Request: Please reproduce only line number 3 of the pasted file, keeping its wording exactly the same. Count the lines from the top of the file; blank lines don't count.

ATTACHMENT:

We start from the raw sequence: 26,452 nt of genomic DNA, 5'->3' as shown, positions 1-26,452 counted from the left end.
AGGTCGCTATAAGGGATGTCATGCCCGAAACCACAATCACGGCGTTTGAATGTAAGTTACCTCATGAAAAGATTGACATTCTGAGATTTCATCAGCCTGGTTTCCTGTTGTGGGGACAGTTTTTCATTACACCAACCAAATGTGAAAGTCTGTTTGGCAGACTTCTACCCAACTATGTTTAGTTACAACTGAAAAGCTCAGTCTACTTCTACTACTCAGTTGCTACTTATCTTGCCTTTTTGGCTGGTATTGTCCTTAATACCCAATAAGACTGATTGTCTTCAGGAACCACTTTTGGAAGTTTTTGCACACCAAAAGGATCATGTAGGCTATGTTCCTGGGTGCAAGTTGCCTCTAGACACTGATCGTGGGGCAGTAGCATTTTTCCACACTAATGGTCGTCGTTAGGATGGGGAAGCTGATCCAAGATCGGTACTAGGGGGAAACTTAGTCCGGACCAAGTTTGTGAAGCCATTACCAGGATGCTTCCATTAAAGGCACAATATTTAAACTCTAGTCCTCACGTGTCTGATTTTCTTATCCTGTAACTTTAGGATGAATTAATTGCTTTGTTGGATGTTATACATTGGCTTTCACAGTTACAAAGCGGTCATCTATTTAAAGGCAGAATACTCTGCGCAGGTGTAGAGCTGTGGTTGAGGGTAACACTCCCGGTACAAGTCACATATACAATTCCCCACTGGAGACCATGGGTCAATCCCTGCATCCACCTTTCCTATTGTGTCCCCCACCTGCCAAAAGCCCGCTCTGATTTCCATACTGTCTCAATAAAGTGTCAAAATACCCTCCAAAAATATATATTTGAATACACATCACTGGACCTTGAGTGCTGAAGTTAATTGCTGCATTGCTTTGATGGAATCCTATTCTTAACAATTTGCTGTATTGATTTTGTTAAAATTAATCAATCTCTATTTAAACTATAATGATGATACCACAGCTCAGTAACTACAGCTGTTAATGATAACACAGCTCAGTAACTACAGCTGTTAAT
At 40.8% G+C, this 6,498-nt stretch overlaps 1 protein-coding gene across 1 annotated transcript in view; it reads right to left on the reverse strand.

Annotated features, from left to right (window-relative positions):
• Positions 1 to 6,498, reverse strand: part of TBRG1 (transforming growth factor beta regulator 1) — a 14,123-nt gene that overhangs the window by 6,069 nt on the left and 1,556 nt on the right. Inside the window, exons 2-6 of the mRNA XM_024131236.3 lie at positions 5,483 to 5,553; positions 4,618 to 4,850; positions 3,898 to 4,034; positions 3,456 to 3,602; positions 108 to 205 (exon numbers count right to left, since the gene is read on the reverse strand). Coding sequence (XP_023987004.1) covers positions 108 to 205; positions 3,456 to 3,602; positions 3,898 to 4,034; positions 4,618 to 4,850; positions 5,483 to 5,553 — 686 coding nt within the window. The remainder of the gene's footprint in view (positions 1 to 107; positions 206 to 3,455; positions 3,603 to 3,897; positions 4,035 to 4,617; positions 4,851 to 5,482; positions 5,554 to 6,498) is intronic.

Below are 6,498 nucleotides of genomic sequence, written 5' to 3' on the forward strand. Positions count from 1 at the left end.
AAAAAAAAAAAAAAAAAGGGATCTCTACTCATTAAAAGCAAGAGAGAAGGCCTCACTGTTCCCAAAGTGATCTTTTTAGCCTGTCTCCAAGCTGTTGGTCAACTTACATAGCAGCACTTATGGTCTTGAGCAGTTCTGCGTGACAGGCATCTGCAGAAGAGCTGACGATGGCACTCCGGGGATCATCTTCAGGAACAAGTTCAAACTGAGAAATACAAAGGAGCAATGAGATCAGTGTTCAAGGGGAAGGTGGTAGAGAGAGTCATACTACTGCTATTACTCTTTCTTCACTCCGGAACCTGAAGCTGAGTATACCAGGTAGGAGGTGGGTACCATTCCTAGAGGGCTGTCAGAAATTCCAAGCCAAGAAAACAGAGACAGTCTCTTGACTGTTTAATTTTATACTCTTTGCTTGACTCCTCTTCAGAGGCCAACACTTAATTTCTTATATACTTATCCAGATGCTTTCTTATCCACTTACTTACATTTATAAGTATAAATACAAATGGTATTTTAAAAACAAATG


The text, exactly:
At 40.8% G+C, this 6,498-nt stretch overlaps 1 protein-coding gene across 1 annotated transcript in view; it reads right to left on the reverse strand.